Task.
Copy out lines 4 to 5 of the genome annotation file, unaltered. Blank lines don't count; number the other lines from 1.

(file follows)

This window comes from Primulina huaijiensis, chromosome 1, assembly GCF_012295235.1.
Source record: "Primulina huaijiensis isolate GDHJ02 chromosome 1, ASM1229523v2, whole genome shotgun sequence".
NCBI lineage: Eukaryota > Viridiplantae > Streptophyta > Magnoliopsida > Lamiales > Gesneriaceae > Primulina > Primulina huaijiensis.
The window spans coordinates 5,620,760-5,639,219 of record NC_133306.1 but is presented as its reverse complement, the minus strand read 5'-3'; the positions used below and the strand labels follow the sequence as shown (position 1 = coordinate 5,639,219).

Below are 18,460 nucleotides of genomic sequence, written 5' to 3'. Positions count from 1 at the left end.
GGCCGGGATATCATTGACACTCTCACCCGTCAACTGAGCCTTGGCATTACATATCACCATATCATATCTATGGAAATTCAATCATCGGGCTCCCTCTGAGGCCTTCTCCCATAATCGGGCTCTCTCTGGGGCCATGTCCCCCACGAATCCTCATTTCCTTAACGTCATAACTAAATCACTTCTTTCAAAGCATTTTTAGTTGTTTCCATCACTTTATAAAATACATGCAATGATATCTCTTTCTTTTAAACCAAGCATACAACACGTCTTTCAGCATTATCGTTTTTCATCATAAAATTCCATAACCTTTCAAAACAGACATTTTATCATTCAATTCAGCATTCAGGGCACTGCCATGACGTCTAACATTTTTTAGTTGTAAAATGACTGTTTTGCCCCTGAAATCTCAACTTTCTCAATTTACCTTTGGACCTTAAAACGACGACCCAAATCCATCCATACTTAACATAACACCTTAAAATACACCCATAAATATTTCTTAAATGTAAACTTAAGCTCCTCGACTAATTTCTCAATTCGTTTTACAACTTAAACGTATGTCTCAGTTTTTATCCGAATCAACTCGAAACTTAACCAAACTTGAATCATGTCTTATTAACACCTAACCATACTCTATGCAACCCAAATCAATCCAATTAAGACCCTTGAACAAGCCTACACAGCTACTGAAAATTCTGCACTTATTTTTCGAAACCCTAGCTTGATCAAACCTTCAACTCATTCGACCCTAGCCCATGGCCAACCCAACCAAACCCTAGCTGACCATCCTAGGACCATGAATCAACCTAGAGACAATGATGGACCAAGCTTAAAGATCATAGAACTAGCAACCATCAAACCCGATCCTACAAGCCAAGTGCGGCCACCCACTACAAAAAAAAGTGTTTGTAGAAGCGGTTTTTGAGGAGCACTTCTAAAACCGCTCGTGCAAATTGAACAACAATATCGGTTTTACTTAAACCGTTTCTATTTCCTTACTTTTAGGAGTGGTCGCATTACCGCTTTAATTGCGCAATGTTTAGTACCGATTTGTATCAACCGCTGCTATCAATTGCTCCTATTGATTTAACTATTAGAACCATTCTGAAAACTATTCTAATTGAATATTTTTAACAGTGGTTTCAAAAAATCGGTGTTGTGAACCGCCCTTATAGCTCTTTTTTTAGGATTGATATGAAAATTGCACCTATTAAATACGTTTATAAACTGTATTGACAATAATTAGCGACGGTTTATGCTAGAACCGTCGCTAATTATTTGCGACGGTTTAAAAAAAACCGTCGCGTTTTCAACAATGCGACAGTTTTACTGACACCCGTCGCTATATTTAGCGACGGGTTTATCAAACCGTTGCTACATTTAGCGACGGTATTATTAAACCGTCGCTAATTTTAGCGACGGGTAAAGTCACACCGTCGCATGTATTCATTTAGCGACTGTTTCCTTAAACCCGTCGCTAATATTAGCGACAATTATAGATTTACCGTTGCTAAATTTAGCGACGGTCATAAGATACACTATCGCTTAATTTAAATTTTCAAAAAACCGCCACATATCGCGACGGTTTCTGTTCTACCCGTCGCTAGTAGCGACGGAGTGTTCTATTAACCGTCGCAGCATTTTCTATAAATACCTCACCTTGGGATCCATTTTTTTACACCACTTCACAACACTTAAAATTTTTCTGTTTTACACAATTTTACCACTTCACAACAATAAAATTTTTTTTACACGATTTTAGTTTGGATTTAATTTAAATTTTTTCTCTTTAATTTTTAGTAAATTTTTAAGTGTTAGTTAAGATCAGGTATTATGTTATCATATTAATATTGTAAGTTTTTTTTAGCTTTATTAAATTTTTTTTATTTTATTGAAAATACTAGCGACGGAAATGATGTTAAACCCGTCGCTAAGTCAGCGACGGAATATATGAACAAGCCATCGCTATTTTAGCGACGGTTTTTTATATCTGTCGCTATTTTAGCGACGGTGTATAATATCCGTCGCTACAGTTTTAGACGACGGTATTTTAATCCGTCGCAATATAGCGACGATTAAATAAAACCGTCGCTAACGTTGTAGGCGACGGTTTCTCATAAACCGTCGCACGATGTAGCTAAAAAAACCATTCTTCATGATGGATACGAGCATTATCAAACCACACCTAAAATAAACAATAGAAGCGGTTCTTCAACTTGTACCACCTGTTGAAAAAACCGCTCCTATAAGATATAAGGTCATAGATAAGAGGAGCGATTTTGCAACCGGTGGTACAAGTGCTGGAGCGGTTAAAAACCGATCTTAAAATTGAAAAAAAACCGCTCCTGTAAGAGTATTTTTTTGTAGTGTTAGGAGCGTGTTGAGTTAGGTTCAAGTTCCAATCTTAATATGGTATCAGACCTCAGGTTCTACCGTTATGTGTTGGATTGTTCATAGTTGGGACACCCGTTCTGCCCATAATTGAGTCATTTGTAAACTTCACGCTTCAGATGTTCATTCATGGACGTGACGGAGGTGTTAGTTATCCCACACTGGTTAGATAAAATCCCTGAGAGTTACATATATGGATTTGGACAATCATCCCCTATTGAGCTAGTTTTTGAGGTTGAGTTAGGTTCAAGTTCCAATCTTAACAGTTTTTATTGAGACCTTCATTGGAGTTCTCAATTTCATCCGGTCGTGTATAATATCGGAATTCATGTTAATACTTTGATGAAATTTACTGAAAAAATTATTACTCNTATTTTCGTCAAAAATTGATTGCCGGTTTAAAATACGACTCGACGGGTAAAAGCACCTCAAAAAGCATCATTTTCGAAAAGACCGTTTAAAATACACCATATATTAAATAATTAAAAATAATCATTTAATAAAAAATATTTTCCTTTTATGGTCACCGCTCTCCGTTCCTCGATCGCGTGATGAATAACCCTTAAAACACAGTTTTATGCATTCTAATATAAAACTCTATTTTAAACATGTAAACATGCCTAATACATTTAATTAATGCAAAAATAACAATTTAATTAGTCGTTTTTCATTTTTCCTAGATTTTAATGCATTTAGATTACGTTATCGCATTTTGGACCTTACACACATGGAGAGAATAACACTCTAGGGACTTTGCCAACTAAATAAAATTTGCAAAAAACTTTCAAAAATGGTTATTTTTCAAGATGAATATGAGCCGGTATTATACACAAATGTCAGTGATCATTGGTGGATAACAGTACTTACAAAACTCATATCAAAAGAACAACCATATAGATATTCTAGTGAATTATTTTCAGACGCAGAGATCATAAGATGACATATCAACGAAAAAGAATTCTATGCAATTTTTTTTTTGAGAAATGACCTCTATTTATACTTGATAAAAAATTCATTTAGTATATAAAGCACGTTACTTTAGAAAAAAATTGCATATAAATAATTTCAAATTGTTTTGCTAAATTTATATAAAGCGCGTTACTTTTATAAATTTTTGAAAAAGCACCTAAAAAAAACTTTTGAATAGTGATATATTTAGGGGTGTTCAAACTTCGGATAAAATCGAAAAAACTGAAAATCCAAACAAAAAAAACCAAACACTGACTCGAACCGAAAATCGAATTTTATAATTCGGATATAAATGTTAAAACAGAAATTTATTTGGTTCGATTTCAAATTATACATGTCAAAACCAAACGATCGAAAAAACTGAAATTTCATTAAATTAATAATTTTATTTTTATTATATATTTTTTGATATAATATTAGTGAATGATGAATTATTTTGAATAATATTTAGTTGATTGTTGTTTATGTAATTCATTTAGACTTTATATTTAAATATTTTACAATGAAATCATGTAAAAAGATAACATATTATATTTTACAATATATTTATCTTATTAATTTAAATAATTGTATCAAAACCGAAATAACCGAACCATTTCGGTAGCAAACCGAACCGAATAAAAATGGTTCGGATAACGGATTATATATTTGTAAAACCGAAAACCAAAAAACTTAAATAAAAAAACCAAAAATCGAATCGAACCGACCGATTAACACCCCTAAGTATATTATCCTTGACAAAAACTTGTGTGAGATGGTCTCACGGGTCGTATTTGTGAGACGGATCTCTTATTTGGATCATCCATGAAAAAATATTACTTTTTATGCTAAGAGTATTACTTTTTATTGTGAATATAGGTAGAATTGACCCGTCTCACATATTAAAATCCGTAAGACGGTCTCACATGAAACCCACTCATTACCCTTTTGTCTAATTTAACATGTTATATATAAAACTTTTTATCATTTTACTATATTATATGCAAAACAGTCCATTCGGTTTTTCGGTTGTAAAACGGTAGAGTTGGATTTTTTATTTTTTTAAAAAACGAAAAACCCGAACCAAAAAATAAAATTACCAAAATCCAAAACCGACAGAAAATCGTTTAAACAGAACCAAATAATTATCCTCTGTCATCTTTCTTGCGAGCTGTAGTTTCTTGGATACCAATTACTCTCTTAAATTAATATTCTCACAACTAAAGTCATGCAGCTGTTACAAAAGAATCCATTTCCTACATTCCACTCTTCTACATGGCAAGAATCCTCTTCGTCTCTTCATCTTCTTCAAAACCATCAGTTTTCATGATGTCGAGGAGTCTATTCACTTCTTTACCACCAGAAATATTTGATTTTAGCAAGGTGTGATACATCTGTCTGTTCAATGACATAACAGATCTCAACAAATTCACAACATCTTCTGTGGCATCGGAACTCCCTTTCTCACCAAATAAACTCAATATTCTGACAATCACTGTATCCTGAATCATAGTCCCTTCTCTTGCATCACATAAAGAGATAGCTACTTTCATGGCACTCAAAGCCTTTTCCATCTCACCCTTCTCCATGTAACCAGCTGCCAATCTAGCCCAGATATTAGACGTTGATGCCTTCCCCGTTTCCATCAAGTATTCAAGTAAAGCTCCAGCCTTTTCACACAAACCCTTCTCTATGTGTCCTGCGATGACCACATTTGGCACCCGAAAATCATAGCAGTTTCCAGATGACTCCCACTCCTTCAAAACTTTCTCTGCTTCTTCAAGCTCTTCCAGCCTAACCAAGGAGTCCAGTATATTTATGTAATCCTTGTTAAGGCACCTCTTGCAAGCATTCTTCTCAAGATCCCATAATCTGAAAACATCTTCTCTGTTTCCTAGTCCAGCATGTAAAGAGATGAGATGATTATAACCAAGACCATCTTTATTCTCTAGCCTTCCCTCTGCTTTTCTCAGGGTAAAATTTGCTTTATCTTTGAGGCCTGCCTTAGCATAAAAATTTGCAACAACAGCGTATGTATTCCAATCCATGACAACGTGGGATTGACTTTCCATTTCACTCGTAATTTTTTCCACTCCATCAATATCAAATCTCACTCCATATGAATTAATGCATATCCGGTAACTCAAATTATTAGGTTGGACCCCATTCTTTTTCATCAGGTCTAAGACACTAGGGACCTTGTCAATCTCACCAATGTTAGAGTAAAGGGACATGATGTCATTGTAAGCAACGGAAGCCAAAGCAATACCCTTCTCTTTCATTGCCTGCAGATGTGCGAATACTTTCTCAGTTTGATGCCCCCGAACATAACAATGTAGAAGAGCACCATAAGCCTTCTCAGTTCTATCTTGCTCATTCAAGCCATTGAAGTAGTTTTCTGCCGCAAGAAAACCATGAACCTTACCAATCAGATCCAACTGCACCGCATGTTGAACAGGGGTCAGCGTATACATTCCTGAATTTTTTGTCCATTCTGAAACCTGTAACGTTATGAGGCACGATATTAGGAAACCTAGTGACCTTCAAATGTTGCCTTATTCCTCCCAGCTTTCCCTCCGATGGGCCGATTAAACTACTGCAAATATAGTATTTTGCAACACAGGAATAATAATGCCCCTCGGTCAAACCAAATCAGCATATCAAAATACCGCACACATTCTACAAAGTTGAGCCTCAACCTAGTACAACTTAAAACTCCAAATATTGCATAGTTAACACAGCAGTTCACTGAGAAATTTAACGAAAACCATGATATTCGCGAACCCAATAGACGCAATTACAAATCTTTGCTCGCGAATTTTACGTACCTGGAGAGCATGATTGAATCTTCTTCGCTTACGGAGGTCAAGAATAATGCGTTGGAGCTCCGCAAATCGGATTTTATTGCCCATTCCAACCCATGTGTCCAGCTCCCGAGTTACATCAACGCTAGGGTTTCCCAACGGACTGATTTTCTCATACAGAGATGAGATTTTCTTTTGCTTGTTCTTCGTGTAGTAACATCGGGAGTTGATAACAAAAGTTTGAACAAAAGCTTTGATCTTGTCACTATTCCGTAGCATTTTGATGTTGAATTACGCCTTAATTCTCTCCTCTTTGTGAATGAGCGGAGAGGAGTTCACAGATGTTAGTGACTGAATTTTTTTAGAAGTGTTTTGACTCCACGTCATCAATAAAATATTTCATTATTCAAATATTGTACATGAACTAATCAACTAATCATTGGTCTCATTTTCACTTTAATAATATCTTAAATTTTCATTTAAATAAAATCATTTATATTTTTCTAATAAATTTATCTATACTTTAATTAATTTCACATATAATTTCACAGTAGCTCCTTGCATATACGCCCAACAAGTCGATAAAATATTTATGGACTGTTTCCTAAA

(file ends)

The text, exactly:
The window spans coordinates 5,620,760-5,639,219 of record NC_133306.1 but is presented as its reverse complement, the minus strand read 5'-3'; the positions used below and the strand labels follow the sequence as shown (position 1 = coordinate 5,639,219).

Below are 18,460 nucleotides of genomic sequence, written 5' to 3'. Positions count from 1 at the left end.